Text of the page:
Hopefully, you have executed a Last Will and Testament. If you have, and you later decide to change something in it, or revoke it altogether, can you simply write in the changes or write the words “revoked” on the document? The answer is a resounding “no.” Because people so frequently do this with other legal documents it is important to know why you need to be careful writing on your Last Will and Testament.
In today’s “Do It Yourself” world, people are often tempted to DIY legal documents as well. In some cases this is perfectly acceptable; however, estate planning is not one of them. While it may be tempting to try and make changes to your Last Will and Testament by simply crossing out and writing in the changes, doing so will likely not have the intended effect. In fact, it will likely have no effect at all other than causing your estate to get caught up in costly and time consuming litigation.
There is a reason the law requires you to execute your Will in front of disinterested witnesses. Your Will is not presented to a court for probate until after your death. Clearly, you are no longer able to attest to the validity of the document presented to the court. Therefore, the court relies on witnesses to confirm that you did, indeed, sign the document and that you were in your right mind when you signed it should there ever be a question. Though signing in front of witnesses does not prevent all challenges to your Will, it does prevent the allegation that the signature is not yours.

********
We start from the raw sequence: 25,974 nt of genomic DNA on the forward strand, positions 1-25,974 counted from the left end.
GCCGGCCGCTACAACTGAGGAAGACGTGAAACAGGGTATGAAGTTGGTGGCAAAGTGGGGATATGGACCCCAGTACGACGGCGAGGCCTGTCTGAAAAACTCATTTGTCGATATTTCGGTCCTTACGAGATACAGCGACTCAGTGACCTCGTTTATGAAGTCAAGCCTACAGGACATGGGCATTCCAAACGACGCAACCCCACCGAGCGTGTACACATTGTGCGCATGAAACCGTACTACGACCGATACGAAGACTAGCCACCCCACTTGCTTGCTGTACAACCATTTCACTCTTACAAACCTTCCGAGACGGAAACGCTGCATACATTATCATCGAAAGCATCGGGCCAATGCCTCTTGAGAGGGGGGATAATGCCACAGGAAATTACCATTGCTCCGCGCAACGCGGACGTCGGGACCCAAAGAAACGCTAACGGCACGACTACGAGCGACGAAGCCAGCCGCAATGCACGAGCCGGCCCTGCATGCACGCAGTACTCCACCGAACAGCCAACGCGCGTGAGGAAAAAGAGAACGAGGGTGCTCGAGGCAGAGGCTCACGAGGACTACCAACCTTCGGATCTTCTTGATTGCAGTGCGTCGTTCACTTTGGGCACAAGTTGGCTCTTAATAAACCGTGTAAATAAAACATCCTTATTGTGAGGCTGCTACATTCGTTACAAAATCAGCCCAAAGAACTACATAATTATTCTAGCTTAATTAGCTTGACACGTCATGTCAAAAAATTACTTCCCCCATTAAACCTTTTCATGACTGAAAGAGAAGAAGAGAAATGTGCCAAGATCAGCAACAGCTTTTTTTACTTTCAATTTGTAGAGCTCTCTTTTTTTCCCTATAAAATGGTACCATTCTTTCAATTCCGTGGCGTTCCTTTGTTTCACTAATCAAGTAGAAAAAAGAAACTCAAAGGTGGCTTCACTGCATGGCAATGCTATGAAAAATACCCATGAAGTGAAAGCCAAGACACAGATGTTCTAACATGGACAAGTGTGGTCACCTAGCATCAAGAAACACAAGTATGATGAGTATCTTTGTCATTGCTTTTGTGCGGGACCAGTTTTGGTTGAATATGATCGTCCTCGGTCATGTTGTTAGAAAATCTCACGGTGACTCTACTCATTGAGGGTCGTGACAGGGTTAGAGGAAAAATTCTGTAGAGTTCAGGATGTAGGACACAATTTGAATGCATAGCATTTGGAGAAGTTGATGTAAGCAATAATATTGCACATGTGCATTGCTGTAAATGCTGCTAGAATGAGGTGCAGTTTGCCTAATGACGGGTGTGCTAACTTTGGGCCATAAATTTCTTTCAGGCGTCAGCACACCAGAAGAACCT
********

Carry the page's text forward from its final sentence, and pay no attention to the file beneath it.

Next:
Writing on a Will after execution of the document, however, cannot be verified as your handwriting – at least not easily. There is simply no way for a court to be sure that you crossed out something, wrote in something, or even attempted to revoke the document after execution. Therefore, most courts will simply ignore any writing on a Will that occurred after the document was signed in front of witnesses.
There are relatively simple ways to amend, or even revoke, a Last Will and Testament; however, you should not try to do it yourself. Take the time to consult with your estate planning attorney to ensure that whatever changes you wish to make are made correctly.
If you have additional questions or concerns about amending or revoking an existing Last Will and Testament, contact the experienced Illinois estate planning attorneys at Nash, Nash, Bean & Ford, LLP by calling 309-944-2188 to schedule your appointment today.
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